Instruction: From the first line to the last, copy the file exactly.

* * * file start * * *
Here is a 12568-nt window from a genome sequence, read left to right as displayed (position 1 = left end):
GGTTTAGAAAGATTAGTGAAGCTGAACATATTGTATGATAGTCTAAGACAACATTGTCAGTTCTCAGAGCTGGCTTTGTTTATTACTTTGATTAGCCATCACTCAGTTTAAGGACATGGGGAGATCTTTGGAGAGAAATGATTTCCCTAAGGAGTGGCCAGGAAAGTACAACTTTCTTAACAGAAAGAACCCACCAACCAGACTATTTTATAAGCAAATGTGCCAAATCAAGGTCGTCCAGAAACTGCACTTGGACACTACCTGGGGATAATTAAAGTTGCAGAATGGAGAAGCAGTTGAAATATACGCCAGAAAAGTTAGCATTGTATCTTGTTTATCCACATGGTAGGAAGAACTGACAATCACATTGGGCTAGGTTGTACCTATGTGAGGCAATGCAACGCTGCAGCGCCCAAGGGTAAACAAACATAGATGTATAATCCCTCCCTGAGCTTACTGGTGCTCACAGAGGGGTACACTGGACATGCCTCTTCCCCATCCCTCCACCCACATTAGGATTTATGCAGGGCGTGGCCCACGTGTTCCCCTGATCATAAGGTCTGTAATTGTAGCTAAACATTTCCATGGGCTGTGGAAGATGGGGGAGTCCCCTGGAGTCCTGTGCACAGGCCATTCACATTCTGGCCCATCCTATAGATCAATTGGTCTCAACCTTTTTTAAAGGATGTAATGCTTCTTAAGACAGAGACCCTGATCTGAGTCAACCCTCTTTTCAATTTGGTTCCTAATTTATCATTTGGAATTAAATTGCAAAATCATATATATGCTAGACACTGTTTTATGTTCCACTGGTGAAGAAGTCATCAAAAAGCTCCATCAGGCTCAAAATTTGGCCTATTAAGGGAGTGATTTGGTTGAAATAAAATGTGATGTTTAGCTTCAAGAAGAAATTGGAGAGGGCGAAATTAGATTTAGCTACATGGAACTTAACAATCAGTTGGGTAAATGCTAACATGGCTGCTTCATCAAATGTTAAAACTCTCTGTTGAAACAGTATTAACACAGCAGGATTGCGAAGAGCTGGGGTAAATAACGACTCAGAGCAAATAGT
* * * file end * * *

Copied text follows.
Here is a 12568-nt window from a genome sequence, read left to right as displayed (position 1 = left end):
GGTTTAGAAAGATTAGTGAAGCTGAACATATTGTATGATAGTCTAAGACAACATTGTCAGTTCTCAGAGCTGGCTTTGTTTATTACTTTGATTAGCCATCACTCAGTTTAAGGACATGGGGAGATCTTTGGAGAGAAATGATTTCCCTAAGGAGTGGCCAGGAAAGTACAACTTTCTTAACAGAAAGAACCCACCAACCAGACTATTTTATAAGCAAATGTGCCAAATCAAGGTCGTCCAGAAACTGCACTTGGACACTACCTGGGGATAATTAAAGTTGCAGAATGGAGAAGCAGTTGAAATATACGCCAGAAAAGTTAGCATTGTATCTTGTTTATCCACATGGTAGGAAGAACTGACAATCACATTGGGCTAGGTTGTACCTATGTGAGGCAATGCAACGCTGCAGCGCCCAAGGGTAAACAAACATAGATGTATAATCCCTCCCTGAGCTTACTGGTGCTCACAGAGGGGTACACTGGACATGCCTCTTCCCCATCCCTCCACCCACATTAGGATTTATGCAGGGCGTGGCCCACGTGTTCCCCTGATCATAAGGTCTGTAATTGTAGCTAAACATTTCCATGGGCTGTGGAAGATGGGGGAGTCCCCTGGAGTCCTGTGCACAGGCCATTCACATTCTGGCCCATCCTATAGATCAATTGGTCTCAACCTTTTTTAAAGGATGTAATGCTTCTTAAGACAGAGACCCTGATCTGAGTCAACCCTCTTTTCAATTTGGTTCCTAATTTATCATTTGGAATTAAATTGCAAAATCATATATATGCTAGACACTGTTTTATGTTCCACTGGTGAAGAAGTCATCAAAAAGCTCCATCAGGCTCAAAATTTGGCCTATTAAGGGAGTGATTTGGTTGAAATAAAATGTGATGTTTAGCTTCAAGAAGAAATTGGAGAGGGCGAAATTAGATTTAGCTACATGGAACTTAACAATCAGTTGGGTAAATGCTAACATGGCTGCTTCATCAAATGTTAAAACTCTCTGTTGAAACAGTATTAACACAGCAGGATTGCGAAGAGCTGGGGTAAATAACGACTCAGAGCAAATAGT